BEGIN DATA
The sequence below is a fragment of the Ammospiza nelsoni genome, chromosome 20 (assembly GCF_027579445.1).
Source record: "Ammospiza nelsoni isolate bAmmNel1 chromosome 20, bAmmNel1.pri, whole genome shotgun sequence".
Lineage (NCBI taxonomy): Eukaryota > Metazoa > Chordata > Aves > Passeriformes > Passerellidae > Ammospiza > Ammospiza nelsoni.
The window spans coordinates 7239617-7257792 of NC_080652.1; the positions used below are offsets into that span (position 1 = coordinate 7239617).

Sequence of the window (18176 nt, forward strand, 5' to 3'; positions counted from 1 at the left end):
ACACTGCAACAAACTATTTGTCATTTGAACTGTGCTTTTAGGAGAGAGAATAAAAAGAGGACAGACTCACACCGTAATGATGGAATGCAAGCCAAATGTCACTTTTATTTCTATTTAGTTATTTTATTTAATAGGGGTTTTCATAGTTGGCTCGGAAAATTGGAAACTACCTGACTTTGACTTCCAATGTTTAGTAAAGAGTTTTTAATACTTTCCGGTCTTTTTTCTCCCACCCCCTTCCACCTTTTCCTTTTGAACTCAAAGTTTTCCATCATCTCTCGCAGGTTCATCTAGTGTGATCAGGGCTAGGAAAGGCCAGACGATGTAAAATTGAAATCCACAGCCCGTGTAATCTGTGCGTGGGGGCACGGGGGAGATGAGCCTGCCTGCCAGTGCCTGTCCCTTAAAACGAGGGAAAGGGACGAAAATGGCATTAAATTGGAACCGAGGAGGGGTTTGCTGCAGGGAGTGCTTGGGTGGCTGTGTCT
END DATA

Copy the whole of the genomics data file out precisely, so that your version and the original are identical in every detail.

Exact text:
The sequence below is a fragment of the Ammospiza nelsoni genome, chromosome 20 (assembly GCF_027579445.1).
Source record: "Ammospiza nelsoni isolate bAmmNel1 chromosome 20, bAmmNel1.pri, whole genome shotgun sequence".
Lineage (NCBI taxonomy): Eukaryota > Metazoa > Chordata > Aves > Passeriformes > Passerellidae > Ammospiza > Ammospiza nelsoni.
The window spans coordinates 7239617-7257792 of NC_080652.1; the positions used below are offsets into that span (position 1 = coordinate 7239617).

Sequence of the window (18176 nt, forward strand, 5' to 3'; positions counted from 1 at the left end):
ACACTGCAACAAACTATTTGTCATTTGAACTGTGCTTTTAGGAGAGAGAATAAAAAGAGGACAGACTCACACCGTAATGATGGAATGCAAGCCAAATGTCACTTTTATTTCTATTTAGTTATTTTATTTAATAGGGGTTTTCATAGTTGGCTCGGAAAATTGGAAACTACCTGACTTTGACTTCCAATGTTTAGTAAAGAGTTTTTAATACTTTCCGGTCTTTTTTCTCCCACCCCCTTCCACCTTTTCCTTTTGAACTCAAAGTTTTCCATCATCTCTCGCAGGTTCATCTAGTGTGATCAGGGCTAGGAAAGGCCAGACGATGTAAAATTGAAATCCACAGCCCGTGTAATCTGTGCGTGGGGGCACGGGGGAGATGAGCCTGCCTGCCAGTGCCTGTCCCTTAAAACGAGGGAAAGGGACGAAAATGGCATTAAATTGGAACCGAGGAGGGGTTTGCTGCAGGGAGTGCTTGGGTGGCTGTGTCT